Alkylphenol Ethoxylate-free (APE-free) surfactants in Adjuvants

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Alkylphenol Ethoxylate-free (APE-free) surfactants in Adjuvants

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Understanding APE-Free Surfactants in Adjuvants

You might not be familiar with the term “alkylphenol ethoxylates” (APEs), but they are important ingredients in products that help with pesticides and adjuvants. These surfactants have made a name for themselves because they mix well with other substances and help products work better.

However, studies over the past decades have raised concerns about their environmental safety. APEs do not break down easily and can linger in nature, affecting wildlife and potentially entering the human food chain. Due to these issues, there has been a significant move to limit the use of APEs globally.

Identifying APEs in Products

APEs, especially Nonylphenol Ethoxylates (NPEs), are common but may be listed under different names on product labels. Look for terms like nonyl phenoxy ethanol, Poly (oxyethylene) nonyl phenyl ether, Polyethylene glycol nonyl phenyl ether, Poly(oxy-1,2-ethanediyl),.alpha.-(nonyl phenyl)-.omega.-hydroxyl, Poly(oxyethylene)mono(nonyl phenyl) ether, Nonoxynols, Poly nonylphenol ethoxylates and Nonyl phenoxy poly (ethylene oxy) ethanol’s are among the Principle Functioning Agents or Active Ingredients to identify them.

The Push for APE-Free Alternatives

There are compelling reasons to switch to APE-free surfactants:

  1. Growing Environmental concerns:

APEs such as NPEs can degrade into chemicals that persist in the environment, accumulating in the ecosystem and potentially affecting human health. These chemicals are demonstrating an ability to accumulate within sediment and move up the food chain to humans. All surfactants have part of their structure that is attracted to water and another part of the structure that repels water or is attracted to fats. Alkylphenols are the part of a structure that are attracted to fats and is therefore easily deposited in the fat tissues of animals in the food chain. Studies are showing the presence of alkylphenols present in fat tissues of humans and in breast milk of humans. Studies are also showing APEs and alkylphenols demonstrate low biodegradability in sediments and can persist for decades.

Studies are emerging that APEs and their byproducts, even at low concentrations, can be harmful to aquatic organisms. This is particularly concerning because herbicide tank mixtures either applied directly to aquatic weeds or runoff from terrestrial applications can have a direct impact on freshwater ecosystems.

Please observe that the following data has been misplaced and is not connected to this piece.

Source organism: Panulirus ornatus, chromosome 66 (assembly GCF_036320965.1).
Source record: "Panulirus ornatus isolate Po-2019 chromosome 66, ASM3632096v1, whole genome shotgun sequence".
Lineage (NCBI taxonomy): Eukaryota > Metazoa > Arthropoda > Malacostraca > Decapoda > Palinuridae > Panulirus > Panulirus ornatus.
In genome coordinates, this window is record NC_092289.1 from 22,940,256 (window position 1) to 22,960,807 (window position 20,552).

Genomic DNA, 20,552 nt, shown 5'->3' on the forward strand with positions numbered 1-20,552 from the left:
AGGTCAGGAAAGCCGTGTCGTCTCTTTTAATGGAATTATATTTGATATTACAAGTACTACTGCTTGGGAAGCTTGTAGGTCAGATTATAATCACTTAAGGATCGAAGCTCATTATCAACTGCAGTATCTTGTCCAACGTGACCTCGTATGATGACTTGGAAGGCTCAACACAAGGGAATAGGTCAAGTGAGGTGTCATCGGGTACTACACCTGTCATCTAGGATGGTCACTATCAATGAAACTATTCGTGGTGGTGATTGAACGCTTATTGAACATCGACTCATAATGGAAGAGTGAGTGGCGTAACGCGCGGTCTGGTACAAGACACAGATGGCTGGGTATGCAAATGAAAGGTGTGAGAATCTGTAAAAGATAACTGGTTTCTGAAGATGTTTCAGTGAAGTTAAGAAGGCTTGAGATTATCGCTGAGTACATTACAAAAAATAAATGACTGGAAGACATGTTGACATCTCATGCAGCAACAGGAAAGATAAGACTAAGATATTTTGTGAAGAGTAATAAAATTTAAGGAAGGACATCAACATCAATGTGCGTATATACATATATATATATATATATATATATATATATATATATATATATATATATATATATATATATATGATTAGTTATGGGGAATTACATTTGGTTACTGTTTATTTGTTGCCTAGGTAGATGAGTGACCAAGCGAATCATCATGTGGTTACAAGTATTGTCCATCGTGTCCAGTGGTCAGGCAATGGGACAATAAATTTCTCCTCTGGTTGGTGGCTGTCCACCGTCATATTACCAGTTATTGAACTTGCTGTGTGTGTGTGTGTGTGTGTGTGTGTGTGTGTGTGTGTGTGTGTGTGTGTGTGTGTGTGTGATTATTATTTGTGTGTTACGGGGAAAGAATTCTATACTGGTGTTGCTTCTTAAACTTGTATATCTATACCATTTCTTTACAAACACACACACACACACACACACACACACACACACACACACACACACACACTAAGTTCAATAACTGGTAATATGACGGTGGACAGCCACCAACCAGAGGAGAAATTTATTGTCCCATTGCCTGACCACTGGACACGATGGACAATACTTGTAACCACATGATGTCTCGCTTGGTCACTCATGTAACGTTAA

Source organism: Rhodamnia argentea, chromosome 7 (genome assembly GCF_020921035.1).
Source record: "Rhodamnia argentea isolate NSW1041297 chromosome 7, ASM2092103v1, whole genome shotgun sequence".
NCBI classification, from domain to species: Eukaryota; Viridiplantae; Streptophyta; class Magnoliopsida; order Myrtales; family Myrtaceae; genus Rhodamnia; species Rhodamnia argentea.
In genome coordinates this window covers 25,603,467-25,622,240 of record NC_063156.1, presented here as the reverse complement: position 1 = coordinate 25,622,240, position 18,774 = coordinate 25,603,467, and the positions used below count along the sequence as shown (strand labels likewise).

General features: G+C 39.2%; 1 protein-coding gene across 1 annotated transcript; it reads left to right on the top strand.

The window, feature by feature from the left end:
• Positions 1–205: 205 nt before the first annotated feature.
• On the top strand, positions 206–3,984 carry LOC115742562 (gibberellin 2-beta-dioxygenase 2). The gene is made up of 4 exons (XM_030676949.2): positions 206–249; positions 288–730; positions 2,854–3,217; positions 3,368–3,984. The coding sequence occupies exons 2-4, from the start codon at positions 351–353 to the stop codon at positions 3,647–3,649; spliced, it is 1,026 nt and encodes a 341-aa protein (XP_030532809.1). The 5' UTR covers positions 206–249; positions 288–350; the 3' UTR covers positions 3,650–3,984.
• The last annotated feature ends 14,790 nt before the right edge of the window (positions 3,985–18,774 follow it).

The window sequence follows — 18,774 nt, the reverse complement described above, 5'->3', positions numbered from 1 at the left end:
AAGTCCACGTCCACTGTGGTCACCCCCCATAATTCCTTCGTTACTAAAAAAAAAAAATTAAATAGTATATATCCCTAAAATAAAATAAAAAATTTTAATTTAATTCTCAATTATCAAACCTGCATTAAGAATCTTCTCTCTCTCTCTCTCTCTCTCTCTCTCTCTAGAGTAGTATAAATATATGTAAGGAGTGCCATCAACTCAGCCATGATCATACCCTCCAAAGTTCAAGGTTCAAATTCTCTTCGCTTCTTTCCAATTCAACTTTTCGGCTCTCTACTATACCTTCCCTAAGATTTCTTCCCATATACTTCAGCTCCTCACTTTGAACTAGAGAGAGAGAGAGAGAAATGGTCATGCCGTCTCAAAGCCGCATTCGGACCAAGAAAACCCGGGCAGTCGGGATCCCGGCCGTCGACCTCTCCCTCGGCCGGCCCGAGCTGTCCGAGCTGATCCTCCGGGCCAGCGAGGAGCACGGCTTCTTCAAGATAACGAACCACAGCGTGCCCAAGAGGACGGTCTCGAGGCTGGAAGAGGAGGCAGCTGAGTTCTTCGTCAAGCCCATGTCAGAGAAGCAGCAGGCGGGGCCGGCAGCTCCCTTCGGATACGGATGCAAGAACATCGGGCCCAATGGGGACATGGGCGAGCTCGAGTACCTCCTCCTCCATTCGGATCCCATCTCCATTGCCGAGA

APEs and their byproducts are often categorized as endocrine disruptors which are chemicals that possess an ability to imitate natural hormones, such as one of the main female sex hormones (estrogen) in animals, which may lead to disruption of hormone-driven processes, particularly those pertaining to reproduction and development. APEs, in general, make up a fraction in a spray tank mix. However, their long-term use is the most probable cause for their accumulation up the food chain. For this reason, we need to manage the quantity of APEs since they have been ubiquitous within the industries for decades.

  1. Regulatory Landscape:

APEs are coming under growing scrutiny due to environmental and health concerns, leading to a push for regulations worldwide. The European Union has already imposed restrictions on APEs. The United States EPA has been promoting the use of safer alternatives through their Design for the Environment (DfE) program since 2012. Additionally, the EPA has proposed a significant new use rule (SUNR) for fifteen nonylphenols and nonylphenol ethoxylates under the Toxic Substances Control Act (TSCA). Several states within the US have imposed restrictions on the use of APEs, a trend that will continue in the following years.

  1. Performance:

Surfactants that are free of alkylphenol ethoxylates (APE) are being tailored to provide equivalent or superior performance in spreading, wetting, and penetration compared to APE-containing surfactants. This ensures that the product’s effectiveness is not compromised. Today, numerous alternatives exist that are synthetic and natural.

  1. Public Perception & Corporate Responsibility:

With the growing demand for environmental and ecosystems awareness, consumers and the public alike have been demanding more eco-friendly and less hazardous products. The transition from APEs to APE-free surfactants in our product is a key step in which Brewer International is proactively becoming a more environmentally friendly company.

  1. Innovation & Diversification:

The shift towards APE-free surfactants will continue to encourage innovation in the Adjuvant and herbicide industry, leading to the creation and implementation of newer, safer, and more efficient products. Diversifying the sources of surfactants will minimize dependence on a single raw material (for example, APEs), which in turn would enhance supply chain resilience.

Brewer International’s Commitment

Brewer International is leading the way by developing APE-free adjuvants that are safer for the environment. Our Brewer APE-free Product line including names like Agro-Balance+, Aqua-Balance+, Aqua-Boost+, BrewPoint+ fka Brewer 80-20, Cide-Kick+, Cide-Kick II+, Crop-Kick+, Lineup+ fka Brewer 90-10, Sil-Energy+, Silnet+ fka Silnet 200, Sun Control+, Sun Wet+, SunEnergy + meets the “Design for the Environment’ standards set by the U.S. EPA. We are proud to offer these eco-friendly alternatives to the market.

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